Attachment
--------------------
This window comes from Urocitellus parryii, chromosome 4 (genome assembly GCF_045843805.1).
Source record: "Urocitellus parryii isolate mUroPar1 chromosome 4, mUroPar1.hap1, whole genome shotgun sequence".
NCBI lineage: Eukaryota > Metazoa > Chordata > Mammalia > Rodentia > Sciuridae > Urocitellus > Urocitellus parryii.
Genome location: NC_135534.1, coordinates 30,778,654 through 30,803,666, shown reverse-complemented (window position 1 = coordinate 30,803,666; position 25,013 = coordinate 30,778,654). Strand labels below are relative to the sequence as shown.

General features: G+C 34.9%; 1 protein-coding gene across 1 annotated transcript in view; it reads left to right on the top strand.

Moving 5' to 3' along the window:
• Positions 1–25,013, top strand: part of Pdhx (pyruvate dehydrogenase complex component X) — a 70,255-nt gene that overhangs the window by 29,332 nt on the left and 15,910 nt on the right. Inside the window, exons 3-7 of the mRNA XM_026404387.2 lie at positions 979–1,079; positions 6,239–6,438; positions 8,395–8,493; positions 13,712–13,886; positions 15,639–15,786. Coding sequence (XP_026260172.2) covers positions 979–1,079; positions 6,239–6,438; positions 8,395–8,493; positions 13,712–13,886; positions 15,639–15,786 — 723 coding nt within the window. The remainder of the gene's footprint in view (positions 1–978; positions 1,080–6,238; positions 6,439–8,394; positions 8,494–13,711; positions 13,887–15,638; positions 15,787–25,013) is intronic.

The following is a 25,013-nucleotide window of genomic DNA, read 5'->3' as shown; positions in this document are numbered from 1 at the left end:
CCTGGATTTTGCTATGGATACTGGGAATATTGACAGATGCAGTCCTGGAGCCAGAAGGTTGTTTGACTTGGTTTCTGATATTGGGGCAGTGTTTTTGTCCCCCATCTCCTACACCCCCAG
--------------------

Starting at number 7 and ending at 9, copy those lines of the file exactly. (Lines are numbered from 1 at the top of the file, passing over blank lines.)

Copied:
• Positions 1–25,013, top strand: part of Pdhx (pyruvate dehydrogenase complex component X) — a 70,255-nt gene that overhangs the window by 29,332 nt on the left and 15,910 nt on the right. Inside the window, exons 3-7 of the mRNA XM_026404387.2 lie at positions 979–1,079; positions 6,239–6,438; positions 8,395–8,493; positions 13,712–13,886; positions 15,639–15,786. Coding sequence (XP_026260172.2) covers positions 979–1,079; positions 6,239–6,438; positions 8,395–8,493; positions 13,712–13,886; positions 15,639–15,786 — 723 coding nt within the window. The remainder of the gene's footprint in view (positions 1–978; positions 1,080–6,238; positions 6,439–8,394; positions 8,494–13,711; positions 13,887–15,638; positions 15,787–25,013) is intronic.

The following is a 25,013-nucleotide window of genomic DNA, read 5'->3' as shown; positions in this document are numbered from 1 at the left end:
CCTGGATTTTGCTATGGATACTGGGAATATTGACAGATGCAGTCCTGGAGCCAGAAGGTTGTTTGACTTGGTTTCTGATATTGGGGCAGTGTTTTTGTCCCCCATCTCCTACACCCCCAG